A question a lot of expats ask before moving to China is “Should I learn Mandarin or Cantonese?” Sadly, given how complicated the Chinese languages can be, this question doesn’t have a simple answer. However, it does have an interesting one that we're going to have a look at over the course of this article.
Despite an empire spanning centuries and popular movements, China’s always been home to many different languages and peoples. This can be pretty confusing for anyone wanting to learn Chinese since the Chinese language as a single entity doesn't really exist. According to linguists, Chinese is a group of related languages. However, classifying what constitutes a language and what constitutes a dialect is something that linguists still can't come to an agreement on.
The most commonly spoken language in this group of languages is Mandarin. This is why when most people say that they're learning Chinese, they probably mean Mandarin Chinese since these are also the most common kind of Mandarin lessons.
If it helps, you can think of this a bit like the languages spoken in Western Europe, where there are a number of languages related to Latin including Spanish, Italian, and French. All of these languages are related to one another but a speaker of one wouldn’t be able to understand a speaker of another.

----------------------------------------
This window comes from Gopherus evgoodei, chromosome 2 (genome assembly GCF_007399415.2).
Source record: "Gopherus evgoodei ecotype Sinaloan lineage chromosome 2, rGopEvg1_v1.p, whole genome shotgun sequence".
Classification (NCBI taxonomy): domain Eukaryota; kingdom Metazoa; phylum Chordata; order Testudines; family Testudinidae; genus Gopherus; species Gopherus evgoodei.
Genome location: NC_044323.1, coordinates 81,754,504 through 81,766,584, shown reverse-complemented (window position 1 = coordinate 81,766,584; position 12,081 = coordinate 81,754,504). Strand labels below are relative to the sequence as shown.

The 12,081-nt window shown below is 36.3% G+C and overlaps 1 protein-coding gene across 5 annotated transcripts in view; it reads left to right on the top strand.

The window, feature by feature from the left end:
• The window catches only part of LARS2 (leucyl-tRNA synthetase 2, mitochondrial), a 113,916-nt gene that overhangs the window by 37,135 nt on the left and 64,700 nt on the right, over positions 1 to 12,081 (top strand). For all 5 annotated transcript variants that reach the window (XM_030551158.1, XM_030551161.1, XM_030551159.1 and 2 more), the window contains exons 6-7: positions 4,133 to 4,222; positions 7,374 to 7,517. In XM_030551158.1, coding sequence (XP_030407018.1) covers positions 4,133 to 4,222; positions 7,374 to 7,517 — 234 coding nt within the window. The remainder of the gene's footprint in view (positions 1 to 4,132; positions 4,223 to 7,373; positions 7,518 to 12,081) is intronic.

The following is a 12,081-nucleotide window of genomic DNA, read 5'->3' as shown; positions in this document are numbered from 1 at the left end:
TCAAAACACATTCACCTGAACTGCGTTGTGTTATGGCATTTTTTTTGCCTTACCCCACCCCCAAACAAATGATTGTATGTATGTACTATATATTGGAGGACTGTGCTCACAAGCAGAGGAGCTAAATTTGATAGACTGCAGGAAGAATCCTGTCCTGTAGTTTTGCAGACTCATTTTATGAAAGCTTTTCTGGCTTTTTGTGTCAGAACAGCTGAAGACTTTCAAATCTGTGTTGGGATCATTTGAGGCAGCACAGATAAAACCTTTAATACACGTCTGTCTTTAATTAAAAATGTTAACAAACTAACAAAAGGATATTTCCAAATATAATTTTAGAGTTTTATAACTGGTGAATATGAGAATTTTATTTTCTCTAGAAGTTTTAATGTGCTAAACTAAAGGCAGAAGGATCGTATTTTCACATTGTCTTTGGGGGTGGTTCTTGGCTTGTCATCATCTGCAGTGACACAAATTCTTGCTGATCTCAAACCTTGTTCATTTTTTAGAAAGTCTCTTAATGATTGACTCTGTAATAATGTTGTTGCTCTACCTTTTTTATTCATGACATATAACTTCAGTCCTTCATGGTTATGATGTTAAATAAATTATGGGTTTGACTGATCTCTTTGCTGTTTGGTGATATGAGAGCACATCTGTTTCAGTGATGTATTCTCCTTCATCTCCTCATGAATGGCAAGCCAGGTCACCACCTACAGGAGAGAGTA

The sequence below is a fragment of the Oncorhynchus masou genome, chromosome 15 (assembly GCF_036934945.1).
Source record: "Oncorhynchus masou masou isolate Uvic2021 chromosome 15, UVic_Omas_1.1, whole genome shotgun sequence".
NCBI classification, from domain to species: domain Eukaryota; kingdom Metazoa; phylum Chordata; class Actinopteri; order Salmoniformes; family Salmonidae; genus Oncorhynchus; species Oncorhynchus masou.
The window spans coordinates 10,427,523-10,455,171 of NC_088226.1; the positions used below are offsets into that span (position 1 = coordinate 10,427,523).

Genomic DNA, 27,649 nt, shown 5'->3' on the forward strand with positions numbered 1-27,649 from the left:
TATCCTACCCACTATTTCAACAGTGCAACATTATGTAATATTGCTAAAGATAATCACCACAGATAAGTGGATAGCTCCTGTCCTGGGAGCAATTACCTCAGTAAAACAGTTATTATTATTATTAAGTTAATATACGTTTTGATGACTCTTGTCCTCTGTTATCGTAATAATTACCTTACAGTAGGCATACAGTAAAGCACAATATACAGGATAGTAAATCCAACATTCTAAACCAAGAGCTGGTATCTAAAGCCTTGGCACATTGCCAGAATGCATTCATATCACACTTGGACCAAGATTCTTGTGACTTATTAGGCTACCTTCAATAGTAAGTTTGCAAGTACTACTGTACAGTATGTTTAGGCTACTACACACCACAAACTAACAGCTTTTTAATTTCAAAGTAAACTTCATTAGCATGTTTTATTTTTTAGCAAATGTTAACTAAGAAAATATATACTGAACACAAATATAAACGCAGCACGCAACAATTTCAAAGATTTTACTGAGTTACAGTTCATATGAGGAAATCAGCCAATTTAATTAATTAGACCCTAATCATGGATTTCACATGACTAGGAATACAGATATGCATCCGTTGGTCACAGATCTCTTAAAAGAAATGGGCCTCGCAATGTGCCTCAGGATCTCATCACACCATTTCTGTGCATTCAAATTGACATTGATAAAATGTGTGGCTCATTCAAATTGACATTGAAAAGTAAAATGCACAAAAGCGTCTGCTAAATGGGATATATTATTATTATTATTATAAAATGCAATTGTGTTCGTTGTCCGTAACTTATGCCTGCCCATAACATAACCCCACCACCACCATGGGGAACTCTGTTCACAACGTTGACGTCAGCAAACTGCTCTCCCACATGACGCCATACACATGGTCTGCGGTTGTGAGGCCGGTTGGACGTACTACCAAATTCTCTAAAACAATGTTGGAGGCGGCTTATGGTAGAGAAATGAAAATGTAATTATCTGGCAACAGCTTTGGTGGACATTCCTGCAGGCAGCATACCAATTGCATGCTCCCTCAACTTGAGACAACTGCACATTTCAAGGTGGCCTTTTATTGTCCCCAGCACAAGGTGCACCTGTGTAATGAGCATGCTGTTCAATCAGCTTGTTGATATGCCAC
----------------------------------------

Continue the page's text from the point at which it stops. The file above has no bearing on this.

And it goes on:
We’re going to try and make things a little clearer and debunk a few myths about China, the languages, and Chinese culture.
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The State of Languages in China
There are currently 81 languages spoken in China. Which probably makes crosswords a nightmare...
There are 55 national minority languages used by various groups. There are also minority groups that speak several languages together in order to communicate. 39 of these languages share their name with the people that speak them. For example:
Han is spoken by the Han.
Zhuang by the Zhuang.
Buyei and Dai by the... you get the idea!
However, don't get too cocky! There's more...
The 32 remaining languages aren’t named after ethnic groups. Their names have little or nothing to do with the name of the people that speak them. I know, I know... what a nightmare!